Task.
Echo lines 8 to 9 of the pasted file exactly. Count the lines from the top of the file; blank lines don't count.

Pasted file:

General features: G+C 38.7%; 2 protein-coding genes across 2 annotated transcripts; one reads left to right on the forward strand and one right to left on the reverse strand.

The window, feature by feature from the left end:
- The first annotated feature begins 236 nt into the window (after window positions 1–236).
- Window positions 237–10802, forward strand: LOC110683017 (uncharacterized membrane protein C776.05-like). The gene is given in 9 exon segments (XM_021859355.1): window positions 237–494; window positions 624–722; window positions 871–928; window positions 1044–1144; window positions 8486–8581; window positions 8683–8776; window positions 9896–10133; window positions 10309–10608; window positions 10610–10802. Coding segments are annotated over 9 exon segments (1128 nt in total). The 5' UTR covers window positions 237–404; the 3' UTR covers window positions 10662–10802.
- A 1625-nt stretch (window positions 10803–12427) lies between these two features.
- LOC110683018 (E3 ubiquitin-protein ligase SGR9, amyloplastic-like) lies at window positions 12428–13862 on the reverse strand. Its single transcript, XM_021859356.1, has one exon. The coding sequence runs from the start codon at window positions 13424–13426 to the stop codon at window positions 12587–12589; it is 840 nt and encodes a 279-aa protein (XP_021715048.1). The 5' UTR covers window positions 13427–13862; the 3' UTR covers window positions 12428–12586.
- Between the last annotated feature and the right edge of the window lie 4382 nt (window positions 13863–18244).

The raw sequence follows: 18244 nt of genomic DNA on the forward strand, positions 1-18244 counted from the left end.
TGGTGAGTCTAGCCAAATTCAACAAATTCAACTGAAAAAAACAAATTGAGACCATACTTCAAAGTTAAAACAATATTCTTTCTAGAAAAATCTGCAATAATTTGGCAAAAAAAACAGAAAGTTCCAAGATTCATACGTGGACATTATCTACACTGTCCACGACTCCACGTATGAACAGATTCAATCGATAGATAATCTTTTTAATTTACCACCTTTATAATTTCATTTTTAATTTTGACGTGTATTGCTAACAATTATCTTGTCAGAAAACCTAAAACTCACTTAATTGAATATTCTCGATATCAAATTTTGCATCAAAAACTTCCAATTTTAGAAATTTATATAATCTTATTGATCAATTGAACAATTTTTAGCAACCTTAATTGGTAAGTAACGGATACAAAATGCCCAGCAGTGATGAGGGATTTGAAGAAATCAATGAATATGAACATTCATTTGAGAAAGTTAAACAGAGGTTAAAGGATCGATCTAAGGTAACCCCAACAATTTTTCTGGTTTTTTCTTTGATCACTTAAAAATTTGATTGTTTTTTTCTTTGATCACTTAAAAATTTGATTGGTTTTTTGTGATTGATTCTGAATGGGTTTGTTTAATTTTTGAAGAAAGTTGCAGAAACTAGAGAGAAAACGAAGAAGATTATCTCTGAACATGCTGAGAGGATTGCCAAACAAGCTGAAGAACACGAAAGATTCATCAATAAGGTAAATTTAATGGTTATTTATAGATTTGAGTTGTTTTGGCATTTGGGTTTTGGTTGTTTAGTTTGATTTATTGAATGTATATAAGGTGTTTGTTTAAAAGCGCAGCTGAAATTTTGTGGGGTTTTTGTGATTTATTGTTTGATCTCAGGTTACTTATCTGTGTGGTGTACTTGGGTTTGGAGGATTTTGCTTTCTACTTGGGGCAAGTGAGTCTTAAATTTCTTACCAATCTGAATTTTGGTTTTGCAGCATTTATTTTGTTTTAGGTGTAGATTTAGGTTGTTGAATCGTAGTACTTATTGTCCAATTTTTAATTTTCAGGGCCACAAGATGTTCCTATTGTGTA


The raw sequence follows: 18244 nt of genomic DNA on the forward strand, positions 1-18244 counted from the left end.
TGGTGAGTCTAGCCAAATTCAACAAATTCAACTGAAAAAAACAAATTGAGACCATACTTCAAAGTTAAAACAATATTCTTTCTAGAAAAATCTGCAATAATTTGGCAAAAAAAACAGAAAGTTCCAAGATTCATACGTGGACATTATCTACACTGTCCACGACTCCACGTATGAACAGATTCAATCGATAGATAATCTTTTTAATTTACCACCTTTATAATTTCATTTTTAATTTTGACGTGTATTGCTAACAATTATCTTGTCAGAAAACCTAAAACTCACTTAATTGAATATTCTCGATATCAAATTTTGCATCAAAAACTTCCAATTTTAGAAATTTATATAATCTTATTGATCAATTGAACAATTTTTAGCAACCTTAATTGGTAAGTAACGGATACAAAATGCCCAGCAGTGATGAGGGATTTGAAGAAATCAATGAATATGAACATTCATTTGAGAAAGTTAAACAGAGGTTAAAGGATCGATCTAAGGTAACCCCAACAATTTTTCTGGTTTTTTCTTTGATCACTTAAAAATTTGATTGTTTTTTTCTTTGATCACTTAAAAATTTGATTGGTTTTTTGTGATTGATTCTGAATGGGTTTGTTTAATTTTTGAAGAAAGTTGCAGAAACTAGAGAGAAAACGAAGAAGATTATCTCTGAACATGCTGAGAGGATTGCCAAACAAGCTGAAGAACACGAAAGATTCATCAATAAGGTAAATTTAATGGTTATTTATAGATTTGAGTTGTTTTGGCATTTGGGTTTTGGTTGTTTAGTTTGATTTATTGAATGTATATAAGGTGTTTGTTTAAAAGCGCAGCTGAAATTTTGTGGGGTTTTTGTGATTTATTGTTTGATCTCAGGTTACTTATCTGTGTGGTGTACTTGGGTTTGGAGGATTTTGCTTTCTACTTGGGGCAAGTGAGTCTTAAATTTCTTACCAATCTGAATTTTGGTTTTGCAGCATTTATTTTGTTTTAGGTGTAGATTTAGGTTGTTGAATCGTAGTACTTATTGTCCAATTTTTAATTTTCAGGGCCACAAGATGTTCCTATTGTGTA